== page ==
A student in China has discovered a 120 million-year-old fossil that belonged to an ancestor of the modern long-horned grasshopper.
The fossil, found in Yumen in Gansu province, preserved a 3-cm section of the ancient insect's wing.
"Most insects only have their wings preserved in the fossils," Wang He, who unearthed the fossil was quoted as saying by the state-run China Daily.
"Their bodies, unlike the wings, were easily decomposed or eaten by other creature. Judging from the wing, the strata where the fossil was found and the nearby associated fossils, we can be sure that the insect was the ancestor of the modern katydid," said Wang, who is doing post-graduate work at the Nanjing Institute of Geology and Paleontology under the Chinese Academy of Sciences. The structure of the wing indicates the ancient insect could sing like the modern ones, though the modern katydid has weaker wings and reproductive organs than its ancestor, Wang said.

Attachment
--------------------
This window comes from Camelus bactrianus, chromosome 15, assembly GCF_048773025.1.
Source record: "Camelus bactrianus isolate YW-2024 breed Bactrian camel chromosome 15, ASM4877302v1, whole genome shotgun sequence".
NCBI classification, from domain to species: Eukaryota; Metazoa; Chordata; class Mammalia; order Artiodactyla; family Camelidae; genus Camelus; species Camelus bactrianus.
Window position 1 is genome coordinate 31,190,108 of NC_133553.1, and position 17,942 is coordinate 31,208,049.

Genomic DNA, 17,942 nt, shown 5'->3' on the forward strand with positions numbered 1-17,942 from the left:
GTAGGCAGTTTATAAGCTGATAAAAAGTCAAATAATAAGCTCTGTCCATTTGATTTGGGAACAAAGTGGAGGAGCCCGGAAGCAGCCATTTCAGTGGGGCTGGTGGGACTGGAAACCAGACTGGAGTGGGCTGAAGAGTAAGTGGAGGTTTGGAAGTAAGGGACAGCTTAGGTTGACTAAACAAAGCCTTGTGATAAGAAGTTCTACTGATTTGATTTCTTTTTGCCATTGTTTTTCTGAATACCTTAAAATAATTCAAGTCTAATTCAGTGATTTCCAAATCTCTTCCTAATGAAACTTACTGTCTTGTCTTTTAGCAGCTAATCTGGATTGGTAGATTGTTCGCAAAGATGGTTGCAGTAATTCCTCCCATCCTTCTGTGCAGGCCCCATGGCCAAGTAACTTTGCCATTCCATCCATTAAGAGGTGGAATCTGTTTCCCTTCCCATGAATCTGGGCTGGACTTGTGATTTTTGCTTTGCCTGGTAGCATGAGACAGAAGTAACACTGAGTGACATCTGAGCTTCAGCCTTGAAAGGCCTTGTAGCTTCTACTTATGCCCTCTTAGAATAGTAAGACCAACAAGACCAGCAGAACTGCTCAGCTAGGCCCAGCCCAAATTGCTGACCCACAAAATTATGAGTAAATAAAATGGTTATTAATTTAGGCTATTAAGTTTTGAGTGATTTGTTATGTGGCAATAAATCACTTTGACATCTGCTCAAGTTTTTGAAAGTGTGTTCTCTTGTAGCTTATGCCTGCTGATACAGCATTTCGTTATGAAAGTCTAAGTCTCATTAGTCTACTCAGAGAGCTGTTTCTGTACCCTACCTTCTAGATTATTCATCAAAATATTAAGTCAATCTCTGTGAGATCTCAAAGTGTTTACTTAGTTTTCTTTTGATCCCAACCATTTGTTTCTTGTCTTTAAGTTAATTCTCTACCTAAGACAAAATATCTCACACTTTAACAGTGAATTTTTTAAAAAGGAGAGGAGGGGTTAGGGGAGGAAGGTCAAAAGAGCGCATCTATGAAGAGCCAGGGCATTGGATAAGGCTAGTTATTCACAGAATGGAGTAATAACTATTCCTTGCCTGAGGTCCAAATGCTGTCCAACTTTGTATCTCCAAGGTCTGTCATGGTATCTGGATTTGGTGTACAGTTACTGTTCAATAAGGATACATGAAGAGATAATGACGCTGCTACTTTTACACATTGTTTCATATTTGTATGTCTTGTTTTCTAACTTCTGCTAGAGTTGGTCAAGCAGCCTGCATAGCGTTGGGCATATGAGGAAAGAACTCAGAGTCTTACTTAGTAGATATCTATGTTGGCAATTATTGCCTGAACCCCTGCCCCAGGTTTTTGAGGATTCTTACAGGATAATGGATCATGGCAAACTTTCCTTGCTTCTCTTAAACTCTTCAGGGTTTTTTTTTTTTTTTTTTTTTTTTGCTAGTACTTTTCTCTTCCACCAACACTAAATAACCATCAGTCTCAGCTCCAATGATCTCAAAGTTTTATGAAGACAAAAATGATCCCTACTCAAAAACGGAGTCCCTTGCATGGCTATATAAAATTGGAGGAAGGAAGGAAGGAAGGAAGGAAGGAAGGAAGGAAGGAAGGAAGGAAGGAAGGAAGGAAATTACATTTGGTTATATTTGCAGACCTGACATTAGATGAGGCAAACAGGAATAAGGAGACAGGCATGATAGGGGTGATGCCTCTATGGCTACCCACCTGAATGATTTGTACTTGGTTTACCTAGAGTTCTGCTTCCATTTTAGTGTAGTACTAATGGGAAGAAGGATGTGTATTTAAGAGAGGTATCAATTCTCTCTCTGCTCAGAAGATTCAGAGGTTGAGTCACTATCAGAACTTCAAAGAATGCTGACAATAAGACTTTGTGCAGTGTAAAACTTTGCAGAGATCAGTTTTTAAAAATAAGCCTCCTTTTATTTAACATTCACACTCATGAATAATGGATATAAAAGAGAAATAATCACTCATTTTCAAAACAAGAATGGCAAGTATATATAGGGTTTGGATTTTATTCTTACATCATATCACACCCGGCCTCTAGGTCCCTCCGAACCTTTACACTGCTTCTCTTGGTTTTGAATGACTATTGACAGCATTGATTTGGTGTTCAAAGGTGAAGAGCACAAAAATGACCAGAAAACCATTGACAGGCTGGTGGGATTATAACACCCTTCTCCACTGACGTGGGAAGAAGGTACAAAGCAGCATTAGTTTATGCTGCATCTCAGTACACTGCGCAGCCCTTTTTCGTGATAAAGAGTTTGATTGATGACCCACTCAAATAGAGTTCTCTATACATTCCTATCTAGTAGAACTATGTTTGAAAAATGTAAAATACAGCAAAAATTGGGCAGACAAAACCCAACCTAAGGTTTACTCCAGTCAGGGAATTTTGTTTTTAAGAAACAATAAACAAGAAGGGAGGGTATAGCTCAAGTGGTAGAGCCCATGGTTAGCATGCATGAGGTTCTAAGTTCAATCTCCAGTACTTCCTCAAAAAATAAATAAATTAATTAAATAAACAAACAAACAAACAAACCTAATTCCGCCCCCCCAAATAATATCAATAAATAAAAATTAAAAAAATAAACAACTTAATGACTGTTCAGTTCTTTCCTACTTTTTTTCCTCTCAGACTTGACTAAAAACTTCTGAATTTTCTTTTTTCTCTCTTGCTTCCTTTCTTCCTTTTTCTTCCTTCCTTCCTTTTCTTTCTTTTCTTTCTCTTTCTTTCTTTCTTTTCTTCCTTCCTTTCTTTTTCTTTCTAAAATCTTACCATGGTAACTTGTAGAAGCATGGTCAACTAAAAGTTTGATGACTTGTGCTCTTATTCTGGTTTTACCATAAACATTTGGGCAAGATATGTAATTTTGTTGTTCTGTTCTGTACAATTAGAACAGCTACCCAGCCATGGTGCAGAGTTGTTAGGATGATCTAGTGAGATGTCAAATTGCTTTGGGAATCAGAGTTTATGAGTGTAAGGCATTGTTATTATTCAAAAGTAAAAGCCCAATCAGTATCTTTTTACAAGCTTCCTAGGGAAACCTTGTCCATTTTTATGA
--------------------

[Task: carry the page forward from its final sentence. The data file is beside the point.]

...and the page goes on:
Zhang Haichun, a paleontology professor at the institute, said fossils of the orthopteran family Prophalangopsidae have only been found in other parts of China and other regions of the world.
First such find in Gansu
"Such insects have not been found in Gansu province before," Mr. Zhang said. "It indicates that the province, which is dry now, used to be humid and full of water systems, because the insects need to grow in a humid environment."
He said the insects lived in the Cretaceous Period, when the world's earliest flowers began to appear, and they ate flowers and plant leaves.
The fossil is kept at the institute, which has proper preservation facilities.